and most entertaining of the periodicals de
voted to the drama. Commenting upon the
same, the Mirror. takes occasion to say
that in the whole course of its existence it
has encountered no euea demonstration of
pure, unadulterated gall. And it adds:
"After giving to an appreciative public the
foregoing insight into that chronio Ameri
can offloial deadheadism which is at once
the wonder and the admiration of the
oivilized world, it remains only to say that
if Governor Humphrey wishes to spread the
Dramatio Mirror u oon his office table for
the comfort and pleasure of his visitors, he
is at liberty to do so on payment of the sub'
scription price, $4 a year (in advance,) or
he oan buy it weekly for 10 cents a copy
rrom ms newsman.
"It would be interesting to know just how
many and what class of newspapers, peri
odicals, etc, Governor Humphrey has been
enabled to "spread upon the tables of the
reception room for the comfort and pleasure
of visitors," as the result of his appeal to
the almsgiving propensities of property
holders. A publication of the list might
serve to encourage other governors who
know what they want and are not too bash
ful to ask for it."
Now with becoming humility, on the
hypothesis that virtue Is making rapid
strides in the southeast corner of the
Kansas state house upper story it
might be suggested that in order to pro
mote and greatly augment "the comfort
and pleasure of visitors" In the govern
or's office at Topeka,to meet with farther
approval of the varied class of executive
visitors, that a beseeching application
In the name of the state be also made for
other papers In the city of Gotham say
Harpers' Bazaar, the Police Gazette,
etc., etc. That might be considered a
farther severe rebuke to "the wandering
vagabonds who have joined the Alliance."
At the commencement of the Christian
era, when the gentle Nazerene the car
penter's son, who was cradled In a man
gerhad arrived at the age of the priest
hood, when It would be legitimate for
him to go forth both to preach and to teach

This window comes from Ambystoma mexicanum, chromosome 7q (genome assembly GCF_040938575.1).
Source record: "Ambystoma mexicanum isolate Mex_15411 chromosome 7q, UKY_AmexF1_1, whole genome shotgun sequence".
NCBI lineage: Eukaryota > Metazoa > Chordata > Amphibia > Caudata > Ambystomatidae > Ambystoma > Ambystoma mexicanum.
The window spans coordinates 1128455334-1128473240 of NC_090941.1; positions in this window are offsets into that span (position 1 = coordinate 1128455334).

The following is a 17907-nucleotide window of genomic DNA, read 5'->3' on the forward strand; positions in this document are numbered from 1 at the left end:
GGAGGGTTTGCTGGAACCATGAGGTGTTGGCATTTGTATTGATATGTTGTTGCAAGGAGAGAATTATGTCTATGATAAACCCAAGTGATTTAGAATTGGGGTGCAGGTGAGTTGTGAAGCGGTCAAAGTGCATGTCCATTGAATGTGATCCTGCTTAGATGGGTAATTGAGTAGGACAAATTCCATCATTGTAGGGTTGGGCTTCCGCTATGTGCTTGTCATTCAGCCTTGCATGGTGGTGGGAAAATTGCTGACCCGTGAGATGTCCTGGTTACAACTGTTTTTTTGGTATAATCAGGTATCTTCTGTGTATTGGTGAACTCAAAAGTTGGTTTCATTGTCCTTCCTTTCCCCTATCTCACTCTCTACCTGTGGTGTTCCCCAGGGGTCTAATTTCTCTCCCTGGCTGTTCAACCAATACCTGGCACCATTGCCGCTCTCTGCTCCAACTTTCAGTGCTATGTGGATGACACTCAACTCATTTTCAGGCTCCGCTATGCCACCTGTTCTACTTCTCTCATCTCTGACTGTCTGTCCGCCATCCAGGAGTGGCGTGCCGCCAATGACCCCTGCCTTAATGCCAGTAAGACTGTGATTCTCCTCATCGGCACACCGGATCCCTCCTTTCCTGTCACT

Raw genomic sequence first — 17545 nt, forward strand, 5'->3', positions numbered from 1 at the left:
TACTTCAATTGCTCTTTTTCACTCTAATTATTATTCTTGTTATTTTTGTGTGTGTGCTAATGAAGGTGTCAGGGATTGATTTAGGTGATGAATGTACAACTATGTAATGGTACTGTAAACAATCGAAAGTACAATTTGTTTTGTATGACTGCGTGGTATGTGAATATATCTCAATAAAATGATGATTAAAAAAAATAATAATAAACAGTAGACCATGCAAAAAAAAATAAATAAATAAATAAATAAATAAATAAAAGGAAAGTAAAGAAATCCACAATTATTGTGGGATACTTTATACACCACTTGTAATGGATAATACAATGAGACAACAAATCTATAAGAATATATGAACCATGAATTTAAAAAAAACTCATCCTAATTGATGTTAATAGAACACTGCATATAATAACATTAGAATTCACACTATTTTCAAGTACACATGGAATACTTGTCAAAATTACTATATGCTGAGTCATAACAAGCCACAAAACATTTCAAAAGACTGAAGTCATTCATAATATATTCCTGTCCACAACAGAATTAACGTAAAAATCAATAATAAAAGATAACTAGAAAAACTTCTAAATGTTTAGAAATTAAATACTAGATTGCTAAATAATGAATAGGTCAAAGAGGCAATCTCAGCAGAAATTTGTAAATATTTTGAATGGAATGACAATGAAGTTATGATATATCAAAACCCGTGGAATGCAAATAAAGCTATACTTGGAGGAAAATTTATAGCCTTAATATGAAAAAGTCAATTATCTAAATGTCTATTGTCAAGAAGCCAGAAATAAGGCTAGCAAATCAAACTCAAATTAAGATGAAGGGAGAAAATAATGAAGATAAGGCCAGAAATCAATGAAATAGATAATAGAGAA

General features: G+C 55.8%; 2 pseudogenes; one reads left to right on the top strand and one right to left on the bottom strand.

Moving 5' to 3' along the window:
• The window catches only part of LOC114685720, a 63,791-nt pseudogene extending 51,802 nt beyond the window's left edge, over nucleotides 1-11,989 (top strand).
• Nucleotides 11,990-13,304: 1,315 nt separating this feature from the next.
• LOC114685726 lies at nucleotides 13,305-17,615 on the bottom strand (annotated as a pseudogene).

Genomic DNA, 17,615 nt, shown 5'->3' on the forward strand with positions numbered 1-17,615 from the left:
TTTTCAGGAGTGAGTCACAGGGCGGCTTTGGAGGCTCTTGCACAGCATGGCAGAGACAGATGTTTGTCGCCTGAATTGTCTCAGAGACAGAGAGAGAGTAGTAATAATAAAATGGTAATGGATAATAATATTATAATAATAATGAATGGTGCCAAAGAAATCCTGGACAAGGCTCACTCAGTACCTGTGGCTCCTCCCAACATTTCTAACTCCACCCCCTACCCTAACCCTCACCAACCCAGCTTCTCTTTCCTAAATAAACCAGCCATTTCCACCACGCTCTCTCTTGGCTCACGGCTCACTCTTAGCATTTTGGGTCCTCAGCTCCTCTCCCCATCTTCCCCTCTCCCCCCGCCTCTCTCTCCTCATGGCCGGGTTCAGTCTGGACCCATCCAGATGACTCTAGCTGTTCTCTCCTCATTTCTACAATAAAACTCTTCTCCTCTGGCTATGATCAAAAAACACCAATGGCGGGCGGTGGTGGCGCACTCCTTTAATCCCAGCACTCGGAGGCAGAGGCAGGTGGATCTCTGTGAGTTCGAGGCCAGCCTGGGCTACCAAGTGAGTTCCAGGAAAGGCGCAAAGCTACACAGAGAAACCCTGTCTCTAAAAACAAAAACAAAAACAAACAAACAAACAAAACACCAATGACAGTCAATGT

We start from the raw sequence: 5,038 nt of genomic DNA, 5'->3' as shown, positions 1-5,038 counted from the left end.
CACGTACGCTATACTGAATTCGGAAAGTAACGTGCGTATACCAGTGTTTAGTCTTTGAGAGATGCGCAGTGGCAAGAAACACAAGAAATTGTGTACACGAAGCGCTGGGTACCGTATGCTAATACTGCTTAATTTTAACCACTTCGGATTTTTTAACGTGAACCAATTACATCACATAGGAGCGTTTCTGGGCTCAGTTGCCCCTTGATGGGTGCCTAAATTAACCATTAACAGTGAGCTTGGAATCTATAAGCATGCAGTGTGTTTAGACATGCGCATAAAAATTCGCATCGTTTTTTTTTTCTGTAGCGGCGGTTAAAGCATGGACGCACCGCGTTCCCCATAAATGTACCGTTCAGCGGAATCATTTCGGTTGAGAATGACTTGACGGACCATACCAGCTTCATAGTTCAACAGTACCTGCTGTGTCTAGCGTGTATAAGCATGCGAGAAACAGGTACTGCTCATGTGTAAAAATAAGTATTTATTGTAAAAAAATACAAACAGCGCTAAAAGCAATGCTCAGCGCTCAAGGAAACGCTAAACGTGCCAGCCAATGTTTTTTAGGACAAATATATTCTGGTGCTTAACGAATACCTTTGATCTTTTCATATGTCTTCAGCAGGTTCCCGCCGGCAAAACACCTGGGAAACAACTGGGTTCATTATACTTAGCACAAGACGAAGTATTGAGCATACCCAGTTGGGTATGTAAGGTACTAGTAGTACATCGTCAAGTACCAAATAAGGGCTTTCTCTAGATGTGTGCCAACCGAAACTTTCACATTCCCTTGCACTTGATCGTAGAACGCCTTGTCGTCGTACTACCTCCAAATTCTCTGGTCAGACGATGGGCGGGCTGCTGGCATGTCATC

did not he denounce the scribes and
Pharisees of his time, with an earnest
and righteous condemnation prefacing
his declarations, "Woe unto you, woe
unto you?" And now in this Fifty
second Congress animated by the same
common hatred of the People's party,
are not the Georgia Blount and the Kan
sas Fun&ton both tarred from the same
odoriferous tarry stick? Listen to the
following from the Washington corres
pondent of the Atlanta (Ga.) Constitution,
referring to Hon. James II. Blount:
" 'I supported Mr. Crisp first because he is
worthy of the office. I supported him
seoond because I am a Georgian and I will
never miss a chance to advance the position
of my state. I have but a poor opinion of
the man who feels not a thrill of prida as
honors press upon those who are his neigh
bora and friends.'
"Mr.Blount not only joyfully supported his
colleague, but he did effective work among
many, who, for certain reasons, might have
strayed off to Mills.
"In striking contrast with Mr. Blount,
stands the lean figure of Tom Watson.
Elected as a Demoorat, through a Demo
cratic nomination which he has grossly be
trayed, while Georgians were intensely in
terested in the success of their candidate,
Watson stood off among strangers and
leered at his countrymen. When one vote
might have brought to Georgia the honor
which her sons craved, this recreant
Demoorat, with a dishonored Democratic
commission in his hands, false to the pride
of his state, stood off among the enemies
of Georgia.
And now catch the following from the
correspondent of the Constitution as the
utterances from the Georgia congress
men, excepting Speaker Crisp, the new
Senator John B. Gordon and the lean
figure of Tom Watson:
"I looked up the Georgia members as best